The compositions of this poet are distinguished among the ancients by the name of Tdyllia, or Idylls, in order to express the finallness and variety of iheir natures. His works, in the language of modern times, would have been entitled miscellanies, or poems on several occafions.

The nine firft and eleventh of his Idyllia, are true pastorals; and the other poems are full of merit. To the former, however, we shall confine ourselves; and the third Idyll will afford us feveral beautiful passages for the illuftration of paftoral poetry. To persons who have no taste for rural personages and scenes, they will not perceive and relish the beauty of THEOCRITUS, whore great art is to introduce you into the country, and to entertain you with the objects by which you are there surrounded. This third Idyll is usually brought forward by way of specimen ; for it is characterized by cale and fimplicity. The subject is love, ever welcome to the youthful heart,

To Amaryllis, lovely nymph, I speed,
Meanwhile my goats upon the mountains feed :

Tityrus ! tend them with afiiduous care,
Lead them to crystal Springs and pastures fair,
And of the ridg’ling's butring horns beware.
1, whom you call'd your dear, your love, so late,
Say, am I now the ubje&t of your hare?
Say, is my form displeasing to your fight?
This cruel love will surely kill me quite.
Lo! ten large apples, tempting to the view,
Pluck'd from your fav’rite tree, where late they grew:
Accept this boon, 'tis all my present store,

To-morrow will produce as many more.'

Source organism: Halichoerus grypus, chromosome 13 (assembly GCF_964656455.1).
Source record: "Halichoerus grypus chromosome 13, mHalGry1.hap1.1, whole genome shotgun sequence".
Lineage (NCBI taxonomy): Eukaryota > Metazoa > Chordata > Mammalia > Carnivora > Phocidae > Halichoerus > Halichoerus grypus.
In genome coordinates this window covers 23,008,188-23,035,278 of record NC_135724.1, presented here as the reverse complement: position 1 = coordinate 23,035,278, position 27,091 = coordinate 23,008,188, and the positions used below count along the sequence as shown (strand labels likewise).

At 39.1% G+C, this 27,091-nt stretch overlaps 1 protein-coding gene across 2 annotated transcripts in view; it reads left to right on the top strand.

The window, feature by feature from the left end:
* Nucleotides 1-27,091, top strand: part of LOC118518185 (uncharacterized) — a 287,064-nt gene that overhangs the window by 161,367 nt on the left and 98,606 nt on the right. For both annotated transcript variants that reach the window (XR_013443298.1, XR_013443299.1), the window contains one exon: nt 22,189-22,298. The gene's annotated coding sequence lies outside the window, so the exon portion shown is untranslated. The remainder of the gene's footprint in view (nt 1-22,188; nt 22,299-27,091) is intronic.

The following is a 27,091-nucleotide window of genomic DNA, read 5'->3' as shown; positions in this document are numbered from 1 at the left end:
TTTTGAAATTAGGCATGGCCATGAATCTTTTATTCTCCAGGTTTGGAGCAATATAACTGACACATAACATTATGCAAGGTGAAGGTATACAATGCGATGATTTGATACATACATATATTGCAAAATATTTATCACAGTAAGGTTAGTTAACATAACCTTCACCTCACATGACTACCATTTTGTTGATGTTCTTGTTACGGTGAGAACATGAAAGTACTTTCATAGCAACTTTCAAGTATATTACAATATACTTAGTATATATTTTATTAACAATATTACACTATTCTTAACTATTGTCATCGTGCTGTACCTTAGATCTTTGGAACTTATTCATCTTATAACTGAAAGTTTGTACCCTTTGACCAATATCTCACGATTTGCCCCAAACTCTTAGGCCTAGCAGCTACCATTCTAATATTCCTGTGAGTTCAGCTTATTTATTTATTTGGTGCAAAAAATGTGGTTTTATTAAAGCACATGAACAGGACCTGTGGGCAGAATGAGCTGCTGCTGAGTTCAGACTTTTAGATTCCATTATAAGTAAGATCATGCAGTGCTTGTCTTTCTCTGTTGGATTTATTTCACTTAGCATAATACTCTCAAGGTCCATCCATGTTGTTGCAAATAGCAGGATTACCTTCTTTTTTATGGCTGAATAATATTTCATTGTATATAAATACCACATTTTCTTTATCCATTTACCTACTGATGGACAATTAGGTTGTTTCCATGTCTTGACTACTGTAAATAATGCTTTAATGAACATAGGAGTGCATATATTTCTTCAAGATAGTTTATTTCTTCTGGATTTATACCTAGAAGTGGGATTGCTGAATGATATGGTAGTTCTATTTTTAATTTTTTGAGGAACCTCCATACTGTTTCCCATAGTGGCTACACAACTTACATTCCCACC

After this tender expoftulation, succeeds a pathetic

description

B 2

description of the pangs of love ; a poet who has so well delineated them, must have felt the passion.

Meanwhile these heart-consuming pains remove,
And give me gentle pity for my love.
Oh! was I made by some transforming power
A bee-to buz in your sequefter'd bow'r,
To pierce your ivy shade with murm’ring sound,
And the light leaves that compass you around.
I know thee, love! and to my sorrow find
A god thou art, but of the savage kind:
A lioness sure suckl’d the fell child,
And, with his brothers, nurst him in the wild;
On me his scorching flames incessant prey,
Glow in my bones, and melt my soul away!
Ah! nymph, whose eyes destructive glances dart,
Fair is your face but flinty is your heart;
Your scoin distracts me, and will make me tear
The flow'ry crown I wove for you to wear,
Where roses mingle with the ivy-wreath,
And fragrant herbs ambrosial odours breathe.
Ah me! what pangs I feel, and yet the fair,
Nor fees my sorrows, nor will hear my pray’r.
I'll doff my garments since I needs must die,
And from yon rock, that points its summit high,
Where patient Alpis snares the finny fry,
I'll leap-and tho' perchance I rise again,

You'll laugh to see me plunging in the main. The poet then proceeds to enumerate various omens, to which we know the ancients were greatly attached, and in which they implicitly confided :

By a prophetic poppy-leaf I found
You chang'd affection, for it gave no sound,
Though in my hand, itruck hollow as it lay,
But quickly wither'd like your love a way:
An old witch brought sad tidings to my ears,
She who tells fortunes with the fieve and shears;
For leasing barley in my fields of late,
She told nie I should love and you should hate !
For you, my care a milk-white goat supply'd,
Two wanton kids ruir frisking at her side,